Dr Jill Campbell RN, PhD., NsgCert(Intensive Care), BApp Sc (Nursing), GradCert (Sexual Reproductive Heath), GradDip(Wound Care), MACN1
1 Skin Integrity Clinical Nurse, Royal Brisbane & Women’s Hospital
BACKGROUND: Despite multiple shared risk factors, prevention and management of iatrogenic skin injuries, such as moisture–associated dermatitis or skin tears, is not as comprehensive as the prevention and management of pressure injuries. Contemporary healthcare faces multiple challenges as a result of unsustainable increases in healthcare expenditure, rapidly ageing populations, and changing patterns of disease and disability. These challenges warrant a new way of conceptualising iatrogenic skin injuries in the acute care setting. However, until now, a conceptual framework unifying skin integrity has been lacking. This paper proposes a new conceptual model for skin safety as a new way of conceptualising skin integrity in older acute care patients.
METHODS: A literature search of electronic databases was conducted for published articles written in English, addressing skin integrity and iatrogenic skin injury in elderly hospital patients between 1960 and 2014.
RESULTS AND CONCLUSIONS: Skin safety is concerned with keeping skin safe from any iatrogenic skin injury, and remains an ongoing challenge for healthcare providers. The SSM is a comprehensive, holistic conceptual framework that guides the clinician in maintaining skin integrity in the vulnerable older acute care patient.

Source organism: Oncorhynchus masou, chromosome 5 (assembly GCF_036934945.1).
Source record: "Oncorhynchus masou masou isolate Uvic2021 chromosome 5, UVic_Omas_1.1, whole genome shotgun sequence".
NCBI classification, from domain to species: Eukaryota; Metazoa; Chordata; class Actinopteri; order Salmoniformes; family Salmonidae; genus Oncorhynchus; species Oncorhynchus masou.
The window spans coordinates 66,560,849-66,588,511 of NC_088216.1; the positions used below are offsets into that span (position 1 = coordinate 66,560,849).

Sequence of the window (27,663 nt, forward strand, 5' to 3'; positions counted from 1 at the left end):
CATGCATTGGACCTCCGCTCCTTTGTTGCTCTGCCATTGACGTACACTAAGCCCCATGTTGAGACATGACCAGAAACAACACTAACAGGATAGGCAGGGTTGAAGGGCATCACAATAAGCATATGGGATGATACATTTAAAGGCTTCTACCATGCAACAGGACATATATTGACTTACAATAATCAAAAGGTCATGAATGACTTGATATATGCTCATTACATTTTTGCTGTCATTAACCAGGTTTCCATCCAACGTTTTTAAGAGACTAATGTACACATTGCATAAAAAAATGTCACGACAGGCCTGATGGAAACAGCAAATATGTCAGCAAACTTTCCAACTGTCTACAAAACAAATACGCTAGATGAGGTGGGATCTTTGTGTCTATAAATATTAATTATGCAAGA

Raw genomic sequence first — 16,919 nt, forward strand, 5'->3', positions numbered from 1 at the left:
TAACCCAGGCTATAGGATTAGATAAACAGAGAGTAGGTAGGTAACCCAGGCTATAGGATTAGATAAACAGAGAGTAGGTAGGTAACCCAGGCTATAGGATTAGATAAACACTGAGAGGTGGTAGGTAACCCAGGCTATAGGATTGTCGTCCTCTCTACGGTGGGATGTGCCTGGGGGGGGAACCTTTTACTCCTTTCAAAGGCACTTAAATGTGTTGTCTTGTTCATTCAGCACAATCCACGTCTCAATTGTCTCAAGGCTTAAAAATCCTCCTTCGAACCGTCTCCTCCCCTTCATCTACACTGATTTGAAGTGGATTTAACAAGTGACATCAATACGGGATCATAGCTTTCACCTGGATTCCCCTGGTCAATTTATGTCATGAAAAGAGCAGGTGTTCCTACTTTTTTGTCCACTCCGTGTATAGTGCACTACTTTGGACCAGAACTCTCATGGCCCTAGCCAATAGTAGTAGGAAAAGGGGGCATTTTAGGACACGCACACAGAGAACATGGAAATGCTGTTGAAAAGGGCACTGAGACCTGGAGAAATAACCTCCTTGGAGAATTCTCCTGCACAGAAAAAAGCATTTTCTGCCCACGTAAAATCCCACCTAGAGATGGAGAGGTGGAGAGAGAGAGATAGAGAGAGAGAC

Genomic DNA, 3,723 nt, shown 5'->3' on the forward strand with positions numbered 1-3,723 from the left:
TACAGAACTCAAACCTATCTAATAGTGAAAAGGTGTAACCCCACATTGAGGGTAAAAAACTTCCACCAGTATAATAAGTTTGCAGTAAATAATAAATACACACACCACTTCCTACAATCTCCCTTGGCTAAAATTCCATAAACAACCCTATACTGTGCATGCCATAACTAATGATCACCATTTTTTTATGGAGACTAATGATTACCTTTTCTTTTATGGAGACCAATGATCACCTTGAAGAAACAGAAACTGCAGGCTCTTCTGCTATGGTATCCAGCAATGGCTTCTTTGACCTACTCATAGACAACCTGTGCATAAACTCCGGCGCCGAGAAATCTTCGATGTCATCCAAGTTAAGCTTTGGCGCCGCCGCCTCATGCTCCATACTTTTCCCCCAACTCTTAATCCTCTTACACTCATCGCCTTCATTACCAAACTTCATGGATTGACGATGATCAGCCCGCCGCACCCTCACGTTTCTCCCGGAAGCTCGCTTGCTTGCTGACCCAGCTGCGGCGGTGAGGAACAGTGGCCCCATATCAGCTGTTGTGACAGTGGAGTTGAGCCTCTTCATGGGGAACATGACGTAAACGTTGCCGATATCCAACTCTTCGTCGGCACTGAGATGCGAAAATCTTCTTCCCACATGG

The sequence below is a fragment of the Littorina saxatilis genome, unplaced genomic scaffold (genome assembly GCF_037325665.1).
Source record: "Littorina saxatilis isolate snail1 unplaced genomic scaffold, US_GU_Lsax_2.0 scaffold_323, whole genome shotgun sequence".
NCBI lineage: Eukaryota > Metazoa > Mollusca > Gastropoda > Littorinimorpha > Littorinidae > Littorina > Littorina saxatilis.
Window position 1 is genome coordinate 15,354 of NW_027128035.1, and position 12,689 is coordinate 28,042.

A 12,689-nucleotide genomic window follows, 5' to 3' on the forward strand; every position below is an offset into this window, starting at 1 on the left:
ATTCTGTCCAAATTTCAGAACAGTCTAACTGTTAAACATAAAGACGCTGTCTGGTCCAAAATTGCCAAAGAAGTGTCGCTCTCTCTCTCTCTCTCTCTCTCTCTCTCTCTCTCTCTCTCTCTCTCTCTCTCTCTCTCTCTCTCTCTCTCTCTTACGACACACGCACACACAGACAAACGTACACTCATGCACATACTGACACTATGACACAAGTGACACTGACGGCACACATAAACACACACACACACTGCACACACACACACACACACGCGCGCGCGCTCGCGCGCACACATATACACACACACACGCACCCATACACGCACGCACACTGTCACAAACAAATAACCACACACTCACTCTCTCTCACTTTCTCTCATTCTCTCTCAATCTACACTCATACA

Jill Campbell; RN, NsgCert(Intensive Care), BApp Sc(Nursing), GradCert (Sexual Reproductive Heath), GradDip(Wound Care), PhD
Jill has been a registered nurse for over 30 years. She has had a diverse career with experience in intensive care, cardiology, women’s health, aged care and wound care.
Currently, she is a Skin Integrity Clinical Nurse at Royal Brisbane & Women’s Hospital. Her special skin integrity interests are in the area of incontinence- associated dermatitis and skin integrity models of care for older patients.
Jill has recently completed a PhD at Queensland University of Technology. Her doctoral studies investigated the relationship between IAD and Candida infection, as well as conducting the only Australian study exploring the prevalence of incontinence-associated dermatitis in the acute care setting. Her research has resulted in several international publications. In addition, Jill is a co-author on the global IAD consensus document, Incontinence-associated dermatitis: Moving prevention forward.